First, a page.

Family trip to Hakone and Thomasland

  • Japan Trip 2012 vol. 3 | JustOneCookbook.comWelcome back to my Japan Trip 2012 series.  If you missed my previous posts, here’s vol. 1 and vol. 2 (Kobe & Osaka).  Today we’re going to Hakone (箱根)!


    Hakone (箱根) is a town of 13,000 people and is part of the Fuji-Hakone-Izu National Park.  It’s located in the mountainous far west of Kanagawa Prefecture, about 60 miles (100 km) from Tokyo.  It’s a famous onsen (hot spring) resorts destination for both Japanese and international visitors because it’s relatively close to Tokyo.

    If you are staying in downtown Tokyo, you can get to the Hakone area from either Tokyo or Shinjuku Station, taking the express train Romancecar and it only takes about 90 minutes.

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    For us, my dad drove us there as we wanted to stop by the amusement park, Fuji-Q High Land (富士急ハイランド) before reaching to Hakone.  From the parking lot of the theme park, we could see the beautiful Mount Fuji.

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    We were lucky to catch a cloudless Mt. Fuji when we first arrived because by the time we left it was already covered by clouds.  In Japan, Mt. Fuji is very well known to be the mountain “hidden” in clouds.  If you visit Japan and get to see Mt. Fuji on a clear day, consider yourself pretty lucky.

    My children did not meet most of the height requirements in Fuji-Q High Land for the thrill rides.  So we again ended up in Thomas Land inside the theme park (last visit was 3.5 years ago).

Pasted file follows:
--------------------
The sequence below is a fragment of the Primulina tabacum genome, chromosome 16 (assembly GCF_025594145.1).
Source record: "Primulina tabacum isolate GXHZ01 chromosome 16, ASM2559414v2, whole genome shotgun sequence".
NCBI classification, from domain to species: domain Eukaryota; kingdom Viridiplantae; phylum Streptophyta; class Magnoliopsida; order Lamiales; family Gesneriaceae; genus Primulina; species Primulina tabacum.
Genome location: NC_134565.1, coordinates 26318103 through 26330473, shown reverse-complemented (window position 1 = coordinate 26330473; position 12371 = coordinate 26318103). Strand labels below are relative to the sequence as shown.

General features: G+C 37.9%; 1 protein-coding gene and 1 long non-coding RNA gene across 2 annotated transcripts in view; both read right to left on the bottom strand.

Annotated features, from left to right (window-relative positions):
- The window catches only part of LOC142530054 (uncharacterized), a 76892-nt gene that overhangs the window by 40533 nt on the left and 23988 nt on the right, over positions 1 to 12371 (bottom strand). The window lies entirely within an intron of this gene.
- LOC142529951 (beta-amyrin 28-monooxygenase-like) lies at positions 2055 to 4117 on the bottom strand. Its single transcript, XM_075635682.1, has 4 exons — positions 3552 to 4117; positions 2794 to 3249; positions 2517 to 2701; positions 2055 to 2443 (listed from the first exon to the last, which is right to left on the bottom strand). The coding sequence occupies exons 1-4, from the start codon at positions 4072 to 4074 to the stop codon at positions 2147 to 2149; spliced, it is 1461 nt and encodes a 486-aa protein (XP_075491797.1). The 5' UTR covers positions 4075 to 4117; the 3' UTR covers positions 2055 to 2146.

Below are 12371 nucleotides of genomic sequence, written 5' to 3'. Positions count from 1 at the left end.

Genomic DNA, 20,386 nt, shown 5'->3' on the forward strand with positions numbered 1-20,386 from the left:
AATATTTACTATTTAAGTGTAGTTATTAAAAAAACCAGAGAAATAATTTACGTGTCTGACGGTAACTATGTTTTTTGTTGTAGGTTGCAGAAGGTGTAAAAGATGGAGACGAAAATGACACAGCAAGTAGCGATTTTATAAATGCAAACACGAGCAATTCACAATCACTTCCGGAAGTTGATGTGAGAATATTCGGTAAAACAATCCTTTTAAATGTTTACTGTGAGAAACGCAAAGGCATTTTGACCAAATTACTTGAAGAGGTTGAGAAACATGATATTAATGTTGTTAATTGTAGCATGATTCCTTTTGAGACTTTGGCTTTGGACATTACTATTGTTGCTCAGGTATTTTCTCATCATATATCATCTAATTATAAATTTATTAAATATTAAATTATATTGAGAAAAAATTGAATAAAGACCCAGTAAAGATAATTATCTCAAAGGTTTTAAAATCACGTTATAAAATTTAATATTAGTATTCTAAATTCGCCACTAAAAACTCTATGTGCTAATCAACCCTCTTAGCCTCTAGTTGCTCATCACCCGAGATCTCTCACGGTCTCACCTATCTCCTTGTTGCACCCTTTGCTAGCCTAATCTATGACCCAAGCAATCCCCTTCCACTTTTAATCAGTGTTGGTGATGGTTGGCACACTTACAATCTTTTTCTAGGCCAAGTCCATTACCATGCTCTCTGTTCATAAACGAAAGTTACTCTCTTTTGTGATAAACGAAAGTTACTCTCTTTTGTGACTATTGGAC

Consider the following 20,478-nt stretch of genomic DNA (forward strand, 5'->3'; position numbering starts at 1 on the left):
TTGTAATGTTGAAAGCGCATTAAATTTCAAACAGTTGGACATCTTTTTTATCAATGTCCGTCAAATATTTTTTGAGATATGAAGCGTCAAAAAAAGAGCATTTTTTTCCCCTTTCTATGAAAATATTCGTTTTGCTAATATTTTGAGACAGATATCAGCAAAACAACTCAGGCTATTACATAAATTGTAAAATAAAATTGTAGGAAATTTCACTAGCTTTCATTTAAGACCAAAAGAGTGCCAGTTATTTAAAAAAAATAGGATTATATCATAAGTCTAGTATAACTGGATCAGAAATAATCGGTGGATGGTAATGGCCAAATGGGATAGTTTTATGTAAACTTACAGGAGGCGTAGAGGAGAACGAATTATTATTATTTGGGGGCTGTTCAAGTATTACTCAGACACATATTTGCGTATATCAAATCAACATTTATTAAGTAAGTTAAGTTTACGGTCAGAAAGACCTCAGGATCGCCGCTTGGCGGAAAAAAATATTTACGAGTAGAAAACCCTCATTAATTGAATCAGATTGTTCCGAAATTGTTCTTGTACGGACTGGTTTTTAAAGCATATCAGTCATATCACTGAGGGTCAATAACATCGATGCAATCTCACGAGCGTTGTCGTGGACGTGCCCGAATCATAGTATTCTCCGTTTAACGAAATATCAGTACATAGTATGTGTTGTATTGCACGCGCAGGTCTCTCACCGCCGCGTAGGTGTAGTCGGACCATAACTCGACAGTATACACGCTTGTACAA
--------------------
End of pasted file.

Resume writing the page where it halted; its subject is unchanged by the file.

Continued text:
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    After we spent 3-4 hours in the park, it was time to go to Hakone.  We booked this ryokan (Japanese styled inn) called Hakone Kowakudashi Onsen Mizunoto (箱根小涌谷温泉 水の音) about one week before the trip based on reviews from a Japanese travel site.

    Japan Trip 2012 vol 3 4(Image: Hakone Kowakudashi Onsen Mizunoto)

    Internationally, hotels are mainly for travelers to sleep at night.  It’s a bit different for Japanese ryokans (Japanese inns); after we check in, we spend most of the day inside of the ryokan.  A person can enjoy different onsen (hot spring) baths throughout a day, relax at the lounge, take advantage of services such as massages and spa, and walk around the gardens in the premises.  Typically there are also souvenir shops that carry local crafts and food inside the ryokan.  My favorite part besides the onsen is the food.  Typically ryokans serve extremely delicious kaiseki dinners (a traditional multi-course Japanese dinner) and breakfast.  Meals are usually included for the accommodation fee and the cost is calculated by per person rather than by per room.